65 best shadow work journal prompts to become a better person

Jun 22, 2023 | Personal Development | 0 comments

This post is all about these 65 best shadow work journal prompts to become a better person.

We all dream about becoming the best version of yourself. 

But the truth is we will never achieve this until we uncover and integrate the different parts of ourselves, yes the ugly parts included.

If you do not know how or where to start don’t worry. In this article, I’m sharing everything you need to know about shadow work including 65 best shadow work journal prompts!

Let’s begin!

best shadow work journal prompts

What is shadow work?

Before we dive into the journaling prompts let’s take a minute to understand what shadow work and shadow self means.

Let’s begin with your “shadow self”. This concept first appeared in the 20th century thanks to psychologist Carl Jung.

According to Jung, the shadow self is the unknown dark side of our personality.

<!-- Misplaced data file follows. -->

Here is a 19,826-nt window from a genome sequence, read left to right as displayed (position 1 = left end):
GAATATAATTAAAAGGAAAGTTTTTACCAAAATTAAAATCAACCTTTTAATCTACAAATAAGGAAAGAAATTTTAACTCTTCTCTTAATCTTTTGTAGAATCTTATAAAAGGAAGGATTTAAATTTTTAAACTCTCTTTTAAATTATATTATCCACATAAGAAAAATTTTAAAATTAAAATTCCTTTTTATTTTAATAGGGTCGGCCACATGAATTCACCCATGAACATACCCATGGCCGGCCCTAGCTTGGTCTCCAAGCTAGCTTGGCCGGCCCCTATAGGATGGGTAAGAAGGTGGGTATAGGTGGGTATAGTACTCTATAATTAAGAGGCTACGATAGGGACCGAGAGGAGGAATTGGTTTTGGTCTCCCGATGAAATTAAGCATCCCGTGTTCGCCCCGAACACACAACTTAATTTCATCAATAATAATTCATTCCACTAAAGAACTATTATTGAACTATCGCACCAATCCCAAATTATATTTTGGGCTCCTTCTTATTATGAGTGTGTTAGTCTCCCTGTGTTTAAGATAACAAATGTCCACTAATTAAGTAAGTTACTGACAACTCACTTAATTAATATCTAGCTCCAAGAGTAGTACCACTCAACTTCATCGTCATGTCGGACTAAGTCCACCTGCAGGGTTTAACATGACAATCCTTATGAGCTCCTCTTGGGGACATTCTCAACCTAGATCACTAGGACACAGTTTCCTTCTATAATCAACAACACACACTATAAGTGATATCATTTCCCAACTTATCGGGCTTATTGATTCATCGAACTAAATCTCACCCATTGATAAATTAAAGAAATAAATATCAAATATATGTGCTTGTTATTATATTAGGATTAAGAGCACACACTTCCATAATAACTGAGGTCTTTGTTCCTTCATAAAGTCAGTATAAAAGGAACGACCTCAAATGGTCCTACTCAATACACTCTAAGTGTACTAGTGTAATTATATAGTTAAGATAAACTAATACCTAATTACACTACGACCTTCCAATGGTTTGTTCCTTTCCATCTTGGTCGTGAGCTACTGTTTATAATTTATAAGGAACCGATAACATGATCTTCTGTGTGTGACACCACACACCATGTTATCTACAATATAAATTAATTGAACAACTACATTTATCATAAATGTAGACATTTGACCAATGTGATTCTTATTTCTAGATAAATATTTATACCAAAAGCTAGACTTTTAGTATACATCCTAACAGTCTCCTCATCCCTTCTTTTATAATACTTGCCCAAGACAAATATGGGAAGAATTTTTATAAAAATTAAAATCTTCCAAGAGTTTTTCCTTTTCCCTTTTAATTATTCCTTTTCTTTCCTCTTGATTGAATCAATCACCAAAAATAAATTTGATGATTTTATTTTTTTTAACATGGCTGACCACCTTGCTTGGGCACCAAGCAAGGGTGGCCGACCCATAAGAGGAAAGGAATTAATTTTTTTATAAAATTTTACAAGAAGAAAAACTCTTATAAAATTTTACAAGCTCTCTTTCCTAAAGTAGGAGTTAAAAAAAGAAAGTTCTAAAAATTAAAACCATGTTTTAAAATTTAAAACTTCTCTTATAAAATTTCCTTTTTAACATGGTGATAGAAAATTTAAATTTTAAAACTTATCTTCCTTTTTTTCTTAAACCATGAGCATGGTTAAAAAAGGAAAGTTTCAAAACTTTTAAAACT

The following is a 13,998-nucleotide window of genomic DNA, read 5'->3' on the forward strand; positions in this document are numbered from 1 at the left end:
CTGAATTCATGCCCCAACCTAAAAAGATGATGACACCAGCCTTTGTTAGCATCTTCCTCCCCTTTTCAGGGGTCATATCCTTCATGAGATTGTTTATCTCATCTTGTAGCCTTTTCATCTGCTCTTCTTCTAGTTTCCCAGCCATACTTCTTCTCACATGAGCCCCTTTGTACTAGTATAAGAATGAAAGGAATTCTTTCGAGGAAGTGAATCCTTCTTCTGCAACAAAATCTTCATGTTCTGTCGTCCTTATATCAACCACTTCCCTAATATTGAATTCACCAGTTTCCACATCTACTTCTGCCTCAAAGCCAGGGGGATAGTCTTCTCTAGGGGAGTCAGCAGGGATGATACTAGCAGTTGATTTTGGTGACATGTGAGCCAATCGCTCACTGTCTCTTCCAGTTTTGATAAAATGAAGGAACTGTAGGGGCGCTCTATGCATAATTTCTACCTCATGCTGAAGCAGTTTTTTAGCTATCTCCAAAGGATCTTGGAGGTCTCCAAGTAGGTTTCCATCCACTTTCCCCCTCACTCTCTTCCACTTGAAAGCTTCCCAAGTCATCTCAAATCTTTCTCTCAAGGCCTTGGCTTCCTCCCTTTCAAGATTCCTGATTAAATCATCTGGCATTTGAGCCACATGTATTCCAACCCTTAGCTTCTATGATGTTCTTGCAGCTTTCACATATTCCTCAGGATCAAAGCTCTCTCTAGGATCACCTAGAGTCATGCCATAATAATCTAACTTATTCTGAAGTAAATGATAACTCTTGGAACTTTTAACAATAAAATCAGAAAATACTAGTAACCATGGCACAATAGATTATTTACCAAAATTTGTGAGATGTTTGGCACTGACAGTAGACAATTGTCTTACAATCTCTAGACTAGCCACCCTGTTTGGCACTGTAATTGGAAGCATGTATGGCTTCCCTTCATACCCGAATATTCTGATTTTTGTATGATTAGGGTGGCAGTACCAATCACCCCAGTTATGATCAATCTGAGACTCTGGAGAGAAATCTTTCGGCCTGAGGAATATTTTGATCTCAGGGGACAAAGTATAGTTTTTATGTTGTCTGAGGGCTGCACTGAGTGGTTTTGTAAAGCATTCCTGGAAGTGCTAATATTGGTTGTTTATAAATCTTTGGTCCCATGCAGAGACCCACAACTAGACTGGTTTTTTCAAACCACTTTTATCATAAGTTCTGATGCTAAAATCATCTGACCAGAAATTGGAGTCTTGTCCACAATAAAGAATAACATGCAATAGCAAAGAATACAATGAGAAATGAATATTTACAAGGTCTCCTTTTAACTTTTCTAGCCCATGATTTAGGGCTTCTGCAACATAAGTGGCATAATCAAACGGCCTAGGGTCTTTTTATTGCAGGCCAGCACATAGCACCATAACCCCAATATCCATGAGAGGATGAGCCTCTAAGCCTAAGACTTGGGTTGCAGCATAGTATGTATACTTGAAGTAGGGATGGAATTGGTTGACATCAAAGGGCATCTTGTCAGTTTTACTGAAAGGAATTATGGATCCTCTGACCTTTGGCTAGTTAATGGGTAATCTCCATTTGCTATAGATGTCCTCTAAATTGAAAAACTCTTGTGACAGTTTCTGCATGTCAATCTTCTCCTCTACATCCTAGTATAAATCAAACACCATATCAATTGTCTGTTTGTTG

Our shadow self is made up of parts of our personality that we fear wouldn’t be accepted by others. For example our flaws, insecurities, mistakes, and even our past.

We are so scared of rejection that we bury them deep within ourselves so that no one can see them (and even pretend to ourselves they don’t exist).

But just because we try to ignore them doesn’t mean they are not there. Here are some common representations of our shadow self:

  • A quick temper
  • Playing the victim
  • Stepping on others to succeed
  • Being judgmental of others
  • Pointing out other peoples’ insecurities
  • Always looking to save others
  • Having a toxic and negative inner dialogue. 

Then we have the term “shadow work” which refers to the exercise of working through and learning to forgive your “shadow self”.

Now, shadow work has two sides:

  • First, we have the introspective practice of uncovering the parts of your personality that you’ve hidden from your conscious mind.